Leakers take big risks to get Trump-Russia news to public
Originally published in California Publisher, Summer 2017.
By Jason M. Shepard
The impact of investigative journalism has been on proud display during the first months of Donald Trump’s presidency, but the administration’s first arrest of an alleged leaker is a cautionary tale.
As Trump downplayed Russia’s influence in his 2016 campaign and tightened press access in new and troubling ways, leaks from government insiders during the first months of the Trump presidency have been vital for journalists and the public.
Somedays, it’s hard to keep up with bombshell stories and scoops in the New York Times, the Washington Post, CNN, POLITICO and others.
Many leaks clearly came from Trump’s aides and allies. Trump has long been a leaker himself, of course, even masquerading as his own spokesman using the alias John Miller and John Barron, as the Washington Post reported.
During the 2016 campaign, Trump praised Wikileaks for publishing illegally leaked emails from Hillary Clinton’s campaign and encouraged Russia to hack and leak more.
But Trump is not happy with all leaks. Some he labels as “fake news” while also demanding that his Justice Department prosecute the leakers. He told FBI director James Comey, before he fired him, to jail journalists if necessary to unmask the leakers, according to a leak to CNN.
It took less than five months for Trump to get his first arrest of a leaker — a 25-year-old Air Force veteran living in Augusta, Ga., named Reality Winner.
What happens to Winner will be an important precedent for the future of the Trump administration’s leak plugging.
Winner is accused of leaking information that outlines conclusive evidence of Russian meddling in the 2016 U.S. elections.
On June 5, The Intercept website published a bombshell story outlining Russian attempts to infiltrate U.S. elections systems using phishing tactics to gain passwords and access to voting software systems.
The story drew from a leaked intelligence report described as the “most detailed U.S. government account of Russian interference in the election that has yet come to light,” the website reported.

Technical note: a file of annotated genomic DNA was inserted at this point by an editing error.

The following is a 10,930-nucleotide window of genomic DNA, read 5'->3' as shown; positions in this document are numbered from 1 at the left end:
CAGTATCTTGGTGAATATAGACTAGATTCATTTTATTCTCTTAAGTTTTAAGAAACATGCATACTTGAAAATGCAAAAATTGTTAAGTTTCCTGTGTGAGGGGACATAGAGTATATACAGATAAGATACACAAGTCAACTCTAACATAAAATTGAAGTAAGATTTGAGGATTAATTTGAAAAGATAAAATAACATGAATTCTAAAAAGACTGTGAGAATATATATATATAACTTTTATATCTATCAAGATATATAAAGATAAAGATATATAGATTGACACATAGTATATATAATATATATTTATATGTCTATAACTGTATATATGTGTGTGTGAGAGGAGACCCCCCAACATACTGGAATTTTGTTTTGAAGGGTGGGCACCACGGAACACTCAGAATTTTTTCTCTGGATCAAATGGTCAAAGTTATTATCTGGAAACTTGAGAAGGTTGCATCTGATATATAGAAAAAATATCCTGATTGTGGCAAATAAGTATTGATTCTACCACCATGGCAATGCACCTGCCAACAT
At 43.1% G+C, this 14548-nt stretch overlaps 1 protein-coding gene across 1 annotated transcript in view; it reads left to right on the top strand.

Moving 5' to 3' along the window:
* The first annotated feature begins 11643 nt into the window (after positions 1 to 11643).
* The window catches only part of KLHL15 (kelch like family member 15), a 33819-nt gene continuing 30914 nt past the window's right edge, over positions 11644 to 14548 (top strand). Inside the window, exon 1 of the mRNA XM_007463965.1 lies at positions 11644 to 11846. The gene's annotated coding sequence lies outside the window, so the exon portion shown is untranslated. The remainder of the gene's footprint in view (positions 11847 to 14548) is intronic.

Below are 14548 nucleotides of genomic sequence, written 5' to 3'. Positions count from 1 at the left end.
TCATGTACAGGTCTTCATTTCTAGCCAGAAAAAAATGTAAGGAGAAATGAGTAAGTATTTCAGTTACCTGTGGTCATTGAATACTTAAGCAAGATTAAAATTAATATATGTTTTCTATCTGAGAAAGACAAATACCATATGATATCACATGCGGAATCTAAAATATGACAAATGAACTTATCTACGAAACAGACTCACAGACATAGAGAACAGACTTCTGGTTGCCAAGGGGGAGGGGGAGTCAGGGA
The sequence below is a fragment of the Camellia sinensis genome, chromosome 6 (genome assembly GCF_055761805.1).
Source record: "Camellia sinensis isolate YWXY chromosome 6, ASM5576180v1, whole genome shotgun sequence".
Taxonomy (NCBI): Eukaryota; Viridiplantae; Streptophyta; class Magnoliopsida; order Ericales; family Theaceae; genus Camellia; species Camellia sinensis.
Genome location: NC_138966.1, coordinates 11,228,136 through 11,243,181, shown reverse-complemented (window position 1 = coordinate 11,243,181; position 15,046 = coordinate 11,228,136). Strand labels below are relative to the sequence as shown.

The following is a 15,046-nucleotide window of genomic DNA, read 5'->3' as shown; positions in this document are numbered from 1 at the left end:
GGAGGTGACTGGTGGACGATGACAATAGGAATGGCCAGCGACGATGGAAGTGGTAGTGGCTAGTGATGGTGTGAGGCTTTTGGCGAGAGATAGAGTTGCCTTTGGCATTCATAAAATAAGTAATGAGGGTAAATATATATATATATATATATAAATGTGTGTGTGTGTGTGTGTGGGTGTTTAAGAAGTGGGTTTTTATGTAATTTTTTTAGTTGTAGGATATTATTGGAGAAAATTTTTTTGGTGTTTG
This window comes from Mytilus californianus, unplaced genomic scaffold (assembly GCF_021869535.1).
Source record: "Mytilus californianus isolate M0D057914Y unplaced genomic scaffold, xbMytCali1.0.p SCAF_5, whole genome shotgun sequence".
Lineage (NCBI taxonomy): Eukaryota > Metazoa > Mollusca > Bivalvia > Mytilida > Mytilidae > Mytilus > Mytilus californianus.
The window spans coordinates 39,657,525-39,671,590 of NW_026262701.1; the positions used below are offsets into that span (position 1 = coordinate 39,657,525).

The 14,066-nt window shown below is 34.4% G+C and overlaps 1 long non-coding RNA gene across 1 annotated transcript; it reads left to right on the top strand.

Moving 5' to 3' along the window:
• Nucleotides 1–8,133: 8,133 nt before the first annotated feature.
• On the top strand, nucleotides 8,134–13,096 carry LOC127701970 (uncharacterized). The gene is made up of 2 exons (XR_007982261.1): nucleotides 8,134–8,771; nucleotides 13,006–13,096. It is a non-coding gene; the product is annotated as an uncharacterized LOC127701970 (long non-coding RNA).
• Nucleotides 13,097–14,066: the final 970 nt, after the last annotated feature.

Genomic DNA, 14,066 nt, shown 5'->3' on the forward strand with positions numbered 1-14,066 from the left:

But within hours of publication, the news shifted from the contents of the report to the arrest of the alleged leaker.
The Justice Department announced that Winner, 25, had been arrested days earlier, charged with violating the Espionage Act of 1917.
Winner is an Air Force veteran and worked as a linguist for Pluribus International Corp., a government contractor in Augusta, Ga., that does work for the National Security Agency, at the time of the leak.
The evidence linking Winner to the leaked document seems clear.
After reporters for The Intercept sought verification of the document from government officials, the officials notified the FBI. Investigators traced the leak to Winner using internal auditing systems and Winner’s computer browsing and email history, according to an FBI affidavit.
Winner admitted to printing and mailing the document to a news organization after being confronted by FBI agents, the affidavit alleged. She is being held in federal prison without bail. Prosecutors say evidence exists that Winner mishandled other classified information.
Some immediately said The Intercept was sloppy in its practices to protect confidential and anonymous sources.
The Intercept “knows a lot about this stuff — they have arguably the best operational security experts in journalism over there,” investigative reporter Barton Gellman told the New York Times. “So it’s baffling that they didn’t make use of them.”
The Intercept acknowledged missteps. Editor Betsy Reed wrote, “at several points in the editorial process, our practices fell short of the standards to which we hold ourselves for minimizing the risks of source exposure when handling anonymously provided materials.”
Winner’s parents have defended her as a patriot in several interviews, and a nonprofit coalition called Stand With Reality is helping raise money for her legal defense.